There has been a tone of speculation around the first-round pick of Kareem Jackson by the Houston Texans in the 2009 draft. When Jackson came out for the draft in 2010 his college coach Nick Saban told him he did not think the corner was ready, and should wait one more year before entering the draft.
Saban may have been correct.
With the Texans at the bottom of the barrel in pass protection, Jackson has been taking the majority of the blame for the Texans' poor pass defense over the first three games of the season.
Here is a comparison of how Jackson stacks up against the other rookie corners taken in the first round of the 2010 draft:
Jackson has acquired 16 tackles, three passes defended, and zero interceptions in the first three games of the season.
Florida’s Joe Haden was the first corner taken in the 2010 draft, and was picked up by the Cleveland Browns with the seventh pick. Haden was hailed as the best corner in the draft, and went high as a result.
Haden has acquired eight tackles, two passes defended, and zero interceptions.
That is half the tackles of Kareem Jackson, and one less pass defended.
The next corner taken in the draft after Kareem Jackson was hard-hitting Rutgers corner Devin McCourty. Most NFL scouts had McCourty ranked higher then Jackson on their draft boards. He was taken at No. 27 by the New England Patriots.
McCourty has acquired 14 tackles, one pass defended, and zero interceptions.
That is two fewer tackles than Jackson, as well as two fewer passes defended.
The ball hawking corner from Boise State, Kyle Wilson, was the fourth corner taken in the draft, picked up by the New York Jets at No. 29. At times, Wilson was even higher on scouts' draft boards than Joe Haden. He has seen more time on the field than expected due to the hold out and injury of Jets corner Darrelle Revis.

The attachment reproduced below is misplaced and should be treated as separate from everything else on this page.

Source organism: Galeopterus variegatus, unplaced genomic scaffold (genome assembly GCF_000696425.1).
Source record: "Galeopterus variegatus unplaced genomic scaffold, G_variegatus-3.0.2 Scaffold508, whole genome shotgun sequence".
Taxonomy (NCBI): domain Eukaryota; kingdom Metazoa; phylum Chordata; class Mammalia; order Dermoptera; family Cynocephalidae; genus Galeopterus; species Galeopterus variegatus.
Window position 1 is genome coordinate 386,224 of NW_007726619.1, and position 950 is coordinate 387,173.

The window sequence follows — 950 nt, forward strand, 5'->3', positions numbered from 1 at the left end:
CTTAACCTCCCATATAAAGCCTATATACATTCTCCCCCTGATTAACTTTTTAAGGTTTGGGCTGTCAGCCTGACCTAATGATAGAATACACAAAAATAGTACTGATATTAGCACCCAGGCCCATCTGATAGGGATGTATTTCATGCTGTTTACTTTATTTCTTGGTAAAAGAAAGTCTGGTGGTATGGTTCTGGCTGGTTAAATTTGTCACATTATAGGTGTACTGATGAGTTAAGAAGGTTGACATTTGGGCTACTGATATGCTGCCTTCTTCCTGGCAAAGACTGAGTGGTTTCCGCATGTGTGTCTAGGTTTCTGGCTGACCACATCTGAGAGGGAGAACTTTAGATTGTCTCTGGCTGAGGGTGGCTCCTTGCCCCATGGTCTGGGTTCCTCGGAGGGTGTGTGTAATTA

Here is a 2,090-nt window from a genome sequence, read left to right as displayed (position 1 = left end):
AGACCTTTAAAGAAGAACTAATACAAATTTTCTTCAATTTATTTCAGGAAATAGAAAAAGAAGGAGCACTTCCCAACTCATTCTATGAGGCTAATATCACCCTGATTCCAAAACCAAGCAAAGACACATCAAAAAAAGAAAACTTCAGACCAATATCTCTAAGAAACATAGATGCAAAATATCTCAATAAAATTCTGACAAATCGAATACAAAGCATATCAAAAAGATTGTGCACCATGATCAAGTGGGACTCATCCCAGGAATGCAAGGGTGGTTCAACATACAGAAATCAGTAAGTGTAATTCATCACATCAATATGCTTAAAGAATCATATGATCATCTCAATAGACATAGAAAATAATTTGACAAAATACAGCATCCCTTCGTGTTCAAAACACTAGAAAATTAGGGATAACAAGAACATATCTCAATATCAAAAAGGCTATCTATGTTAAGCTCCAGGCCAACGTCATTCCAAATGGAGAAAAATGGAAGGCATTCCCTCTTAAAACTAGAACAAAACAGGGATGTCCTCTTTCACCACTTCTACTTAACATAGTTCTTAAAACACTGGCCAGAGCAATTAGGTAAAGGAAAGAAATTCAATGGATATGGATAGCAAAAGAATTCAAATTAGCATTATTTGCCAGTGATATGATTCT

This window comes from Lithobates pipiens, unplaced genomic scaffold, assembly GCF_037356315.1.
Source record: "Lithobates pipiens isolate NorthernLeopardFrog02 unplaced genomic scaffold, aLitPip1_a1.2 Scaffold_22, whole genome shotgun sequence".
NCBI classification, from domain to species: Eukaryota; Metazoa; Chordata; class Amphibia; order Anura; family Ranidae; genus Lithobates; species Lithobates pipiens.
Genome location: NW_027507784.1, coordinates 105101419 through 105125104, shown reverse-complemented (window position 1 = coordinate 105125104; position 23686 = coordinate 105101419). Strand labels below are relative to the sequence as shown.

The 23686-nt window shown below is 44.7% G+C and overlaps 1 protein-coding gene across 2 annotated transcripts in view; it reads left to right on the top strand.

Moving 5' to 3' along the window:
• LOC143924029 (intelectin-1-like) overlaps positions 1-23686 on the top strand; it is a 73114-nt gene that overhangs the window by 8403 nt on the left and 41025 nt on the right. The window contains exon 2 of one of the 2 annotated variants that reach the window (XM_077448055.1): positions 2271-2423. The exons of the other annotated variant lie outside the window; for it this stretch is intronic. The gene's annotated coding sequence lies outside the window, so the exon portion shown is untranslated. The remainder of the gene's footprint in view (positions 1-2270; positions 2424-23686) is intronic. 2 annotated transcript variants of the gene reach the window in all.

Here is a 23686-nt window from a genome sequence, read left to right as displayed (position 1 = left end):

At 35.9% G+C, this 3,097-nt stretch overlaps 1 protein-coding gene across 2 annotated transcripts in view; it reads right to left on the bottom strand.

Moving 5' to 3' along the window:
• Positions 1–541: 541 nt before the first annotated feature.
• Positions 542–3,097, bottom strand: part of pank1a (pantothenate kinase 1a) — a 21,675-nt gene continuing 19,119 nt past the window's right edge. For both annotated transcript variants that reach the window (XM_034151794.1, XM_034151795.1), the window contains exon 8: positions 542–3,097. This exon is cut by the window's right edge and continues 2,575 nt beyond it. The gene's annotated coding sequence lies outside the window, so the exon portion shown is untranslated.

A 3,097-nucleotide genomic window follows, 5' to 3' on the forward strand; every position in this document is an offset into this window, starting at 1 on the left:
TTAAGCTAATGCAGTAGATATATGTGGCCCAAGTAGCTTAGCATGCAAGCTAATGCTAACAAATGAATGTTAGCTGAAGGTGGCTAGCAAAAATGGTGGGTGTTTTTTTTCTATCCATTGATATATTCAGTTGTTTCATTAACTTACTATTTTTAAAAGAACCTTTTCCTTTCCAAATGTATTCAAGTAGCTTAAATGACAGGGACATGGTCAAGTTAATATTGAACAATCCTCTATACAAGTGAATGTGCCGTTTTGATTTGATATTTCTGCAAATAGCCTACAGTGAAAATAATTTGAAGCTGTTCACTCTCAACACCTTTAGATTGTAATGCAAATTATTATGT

Wilson has acquired 14 tackles, three passes defended, and zero interceptions.
That gives him two fewer tackles than Jackson, and the same amount of defended passes.
The final corner drafted in the first round, picked at No. 32 by the New Orleans Saints, was Florida State's Patrick Robinson. Robinson has played in all three of the Saints' opening games, and is probably the most underrated corner in this list.
Robinson has acquired five tackles, zero passes defended, and zero interceptions.
It would not be a through comparison if we did not take a look at the productivity of the corner Jackson replaced. Seventh-year veteran Dunta Robinson left the Texans this offseason in search of greener pastures.
He signed with the Atlanta Falcons for around $27 million. He has started each of the three games this season for Atlanta.
Robinson has acquired 12 tackles, two passes defended, and zero interceptions.
This is four fewer tackles then Kareem Jackson, and one less pass defended.
It turns out that rookie Kareem Jackson leads all rookie corners in tackles, and is seventh in that category over all the rookies selected in the 2010 draft.
His numbers appear to be better than any other rookie corner taken in the draft, and are even better than the veteran Dunta Robinson.
What this does not show is how many times he is tested over other corners, and how opposing quarterbacks may not be throwing in the direction of the other corners. It does not show the number of missed tackles or broken coverages.
It is an inaccurate way to judge a corner’s performance.
The only thing this really tells us is how much more on the job training Jackson is getting from opposing teams than the other rookie corners in the league.
Based on this week’s loss to the Cowboys, look for more teams to test and train the rookie corner from Alabama who, supposedly, was the most NFL-ready corner in the draft.